The difference between diversity and inclusion can seem subtle at first, but for designers from underrepresented communities, it’s massive.
While diverse organizations have representatives from marginalized communities, only inclusive organizations have a culture that allows them to thrive.
Diversity is one of the most important issues facing design in tech, and the tech industry’s diversity and inclusion (D&I) problems are well-documented, especially with regard to the representation of women and members of minoritized races and ethnicities.
We’re starting to understand how it impacts LGBTQIA+ people as well thanks to the American Institute of Graphic Arts (AIGA) and Google’s 2019 Design Census, a survey of the design field—who’s in it, how they’re compensated, and how satisfied they are.
“While diverse organizations have representatives from marginalized communities, only inclusive organizations have a culture that allows them to thrive.”
LGBTQIA+ respondents earned less, felt less job security and satisfaction, and were less senior than their cisgender, heterosexual peers across the board.
For LGBTQIA+ designers, there doesn’t appear to be a pipeline problem. LGBTQIA+ designers accounted for 15% of the AIGA’s respondents, compared to 4.5% of the general population.
Representation does not equal equity. To benefit from the talent queer designers have to offer, leadership at design-driven organizations need to understand:
- Where LGBTQIA+ exclusion occurs in design
- How workplace bias affects LGBTQIA+ people
- What we can do next, together
The queer design experience
As co-founder of Queer Design Club, a community for LGBTQIA+ people in design, I’ve gotten to know designers across industries, disciplines, borders, and identities.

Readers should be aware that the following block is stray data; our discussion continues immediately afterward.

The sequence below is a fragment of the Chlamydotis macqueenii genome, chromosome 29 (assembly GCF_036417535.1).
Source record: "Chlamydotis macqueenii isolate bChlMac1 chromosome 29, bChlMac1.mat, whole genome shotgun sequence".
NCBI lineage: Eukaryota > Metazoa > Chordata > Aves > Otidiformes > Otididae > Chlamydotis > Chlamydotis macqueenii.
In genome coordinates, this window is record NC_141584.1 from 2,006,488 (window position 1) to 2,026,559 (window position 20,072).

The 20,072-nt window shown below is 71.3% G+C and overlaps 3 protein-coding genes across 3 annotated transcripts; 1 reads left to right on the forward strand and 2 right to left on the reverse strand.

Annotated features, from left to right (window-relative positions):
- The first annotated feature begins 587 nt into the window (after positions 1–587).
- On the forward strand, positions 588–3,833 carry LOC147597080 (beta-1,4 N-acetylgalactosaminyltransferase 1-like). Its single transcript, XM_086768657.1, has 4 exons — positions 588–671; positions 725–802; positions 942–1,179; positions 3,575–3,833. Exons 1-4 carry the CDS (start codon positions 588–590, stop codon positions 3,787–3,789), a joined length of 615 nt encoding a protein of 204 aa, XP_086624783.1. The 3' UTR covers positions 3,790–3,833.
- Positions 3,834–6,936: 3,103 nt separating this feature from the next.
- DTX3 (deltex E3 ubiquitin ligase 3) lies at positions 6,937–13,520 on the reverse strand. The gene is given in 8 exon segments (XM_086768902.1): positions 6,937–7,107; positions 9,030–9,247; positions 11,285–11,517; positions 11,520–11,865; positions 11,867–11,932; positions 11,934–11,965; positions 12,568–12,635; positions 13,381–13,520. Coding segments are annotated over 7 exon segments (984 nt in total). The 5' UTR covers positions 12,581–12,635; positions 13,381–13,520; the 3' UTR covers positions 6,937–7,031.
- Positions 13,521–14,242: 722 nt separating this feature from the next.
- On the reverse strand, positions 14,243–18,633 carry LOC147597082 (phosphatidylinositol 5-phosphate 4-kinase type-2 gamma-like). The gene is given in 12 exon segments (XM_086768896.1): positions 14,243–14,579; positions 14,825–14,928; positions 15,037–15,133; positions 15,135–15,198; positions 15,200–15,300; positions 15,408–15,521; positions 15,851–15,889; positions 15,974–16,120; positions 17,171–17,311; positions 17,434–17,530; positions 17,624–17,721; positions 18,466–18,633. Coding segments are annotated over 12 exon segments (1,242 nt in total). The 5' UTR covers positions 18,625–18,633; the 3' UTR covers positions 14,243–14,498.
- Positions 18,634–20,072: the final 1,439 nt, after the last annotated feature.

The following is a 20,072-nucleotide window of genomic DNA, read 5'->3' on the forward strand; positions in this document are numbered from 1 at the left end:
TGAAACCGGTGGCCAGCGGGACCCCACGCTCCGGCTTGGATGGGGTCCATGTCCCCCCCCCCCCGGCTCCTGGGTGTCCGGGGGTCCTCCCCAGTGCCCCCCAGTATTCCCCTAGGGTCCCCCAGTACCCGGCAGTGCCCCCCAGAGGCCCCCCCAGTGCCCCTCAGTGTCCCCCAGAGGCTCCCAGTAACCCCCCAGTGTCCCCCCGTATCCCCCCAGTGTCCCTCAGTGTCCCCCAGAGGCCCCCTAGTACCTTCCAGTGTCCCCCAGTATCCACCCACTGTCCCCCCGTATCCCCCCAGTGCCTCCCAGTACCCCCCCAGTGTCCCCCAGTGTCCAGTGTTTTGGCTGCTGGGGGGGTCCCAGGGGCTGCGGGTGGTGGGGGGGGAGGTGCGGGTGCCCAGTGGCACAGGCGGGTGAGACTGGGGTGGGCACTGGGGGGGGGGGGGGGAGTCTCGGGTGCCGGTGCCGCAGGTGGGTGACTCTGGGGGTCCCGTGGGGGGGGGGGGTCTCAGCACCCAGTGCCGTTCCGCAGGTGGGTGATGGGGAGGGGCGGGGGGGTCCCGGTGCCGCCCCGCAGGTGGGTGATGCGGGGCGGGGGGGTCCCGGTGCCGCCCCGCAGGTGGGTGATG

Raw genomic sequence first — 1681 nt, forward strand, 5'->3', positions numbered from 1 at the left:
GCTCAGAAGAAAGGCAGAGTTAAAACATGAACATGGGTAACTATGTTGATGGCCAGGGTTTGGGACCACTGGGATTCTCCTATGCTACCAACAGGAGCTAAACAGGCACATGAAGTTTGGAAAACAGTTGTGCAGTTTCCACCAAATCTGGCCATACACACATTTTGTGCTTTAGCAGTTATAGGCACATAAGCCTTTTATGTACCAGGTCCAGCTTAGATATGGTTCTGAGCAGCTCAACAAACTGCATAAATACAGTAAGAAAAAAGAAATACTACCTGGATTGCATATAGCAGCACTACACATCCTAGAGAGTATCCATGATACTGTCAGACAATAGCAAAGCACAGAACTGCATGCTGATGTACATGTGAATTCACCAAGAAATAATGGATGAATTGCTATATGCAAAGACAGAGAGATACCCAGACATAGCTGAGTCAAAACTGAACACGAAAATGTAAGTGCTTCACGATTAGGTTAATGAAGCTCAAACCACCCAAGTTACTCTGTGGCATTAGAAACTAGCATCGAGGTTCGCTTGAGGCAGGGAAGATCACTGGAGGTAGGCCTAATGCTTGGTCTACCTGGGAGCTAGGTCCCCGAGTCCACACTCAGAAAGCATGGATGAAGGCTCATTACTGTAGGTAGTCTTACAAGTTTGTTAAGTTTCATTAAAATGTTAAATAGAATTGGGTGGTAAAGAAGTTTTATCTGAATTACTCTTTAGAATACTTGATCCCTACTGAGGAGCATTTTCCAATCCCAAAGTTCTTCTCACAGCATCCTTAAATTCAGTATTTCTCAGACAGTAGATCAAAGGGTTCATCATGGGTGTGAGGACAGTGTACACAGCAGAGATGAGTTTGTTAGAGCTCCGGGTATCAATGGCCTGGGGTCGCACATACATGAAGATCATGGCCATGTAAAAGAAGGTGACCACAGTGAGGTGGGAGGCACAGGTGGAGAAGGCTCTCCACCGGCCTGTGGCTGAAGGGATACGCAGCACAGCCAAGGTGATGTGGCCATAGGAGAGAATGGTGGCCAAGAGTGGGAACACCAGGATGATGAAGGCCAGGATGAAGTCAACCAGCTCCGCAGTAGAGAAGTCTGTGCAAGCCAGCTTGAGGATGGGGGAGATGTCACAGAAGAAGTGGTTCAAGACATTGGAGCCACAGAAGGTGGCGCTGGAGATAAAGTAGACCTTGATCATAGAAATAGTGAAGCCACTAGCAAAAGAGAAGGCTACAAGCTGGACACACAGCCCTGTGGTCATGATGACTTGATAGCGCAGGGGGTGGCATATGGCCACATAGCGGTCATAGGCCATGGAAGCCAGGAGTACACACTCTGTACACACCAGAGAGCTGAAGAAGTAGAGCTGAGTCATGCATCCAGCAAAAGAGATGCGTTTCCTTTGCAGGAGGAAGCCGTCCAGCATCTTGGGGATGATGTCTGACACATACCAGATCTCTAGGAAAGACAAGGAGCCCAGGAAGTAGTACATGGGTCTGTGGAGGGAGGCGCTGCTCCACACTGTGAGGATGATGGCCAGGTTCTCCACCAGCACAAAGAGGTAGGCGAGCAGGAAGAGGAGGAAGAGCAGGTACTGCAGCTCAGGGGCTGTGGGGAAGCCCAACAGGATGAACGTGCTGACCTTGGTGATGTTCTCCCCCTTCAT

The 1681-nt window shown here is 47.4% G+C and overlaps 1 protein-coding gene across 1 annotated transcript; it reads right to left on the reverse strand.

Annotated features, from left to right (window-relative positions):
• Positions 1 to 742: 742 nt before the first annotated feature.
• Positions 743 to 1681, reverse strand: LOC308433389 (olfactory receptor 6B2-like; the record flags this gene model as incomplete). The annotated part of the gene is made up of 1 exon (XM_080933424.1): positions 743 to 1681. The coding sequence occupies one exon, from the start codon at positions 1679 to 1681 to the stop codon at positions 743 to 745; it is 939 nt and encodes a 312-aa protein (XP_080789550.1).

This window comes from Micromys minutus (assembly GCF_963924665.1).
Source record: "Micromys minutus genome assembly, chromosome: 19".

Many LGBTQIA+ people are drawn to design by reasons any designer can relate to: the mix of creativity and analytical thinking, the wide spectrum of career paths, the potential to improve people’s lives. But the design field has additional appeal for LGBTQIA+ designers.
Design can offer financial security with fewer barriers to entry than other high-paying fields—something essential for LGBTQIA+ people, who are disproportionately more likely to have experienced poverty and homelessness and have less formal education.
To fulfill the promises that attract so many LGBTQIA+ designers, the industry must create inclusive work environments that allow them to find success and longevity in the field.
LGBTQIA+ designers must navigate issues of bias in the workplace—from whom they choose to work for, to how they do that work.
Some companies donate to anti-LGBTQIA+ politicians as part of their lobbying strategies. Others operate platforms that allow anti-LGBTQIA+ content or hide LGBTQIA+ content. Designers in client services may find agencies and teams they feel safe with, but find themselves staffed on accounts where the client is not LGBTQIA+ friendly.
Finding a workplace that welcomes LGBTQIA+ people is not the last of queer designers’ concerns, though. Small design decisions made by teams can also exclude LGBTQIA+ people and alienate LGBTQIA+ designers, like: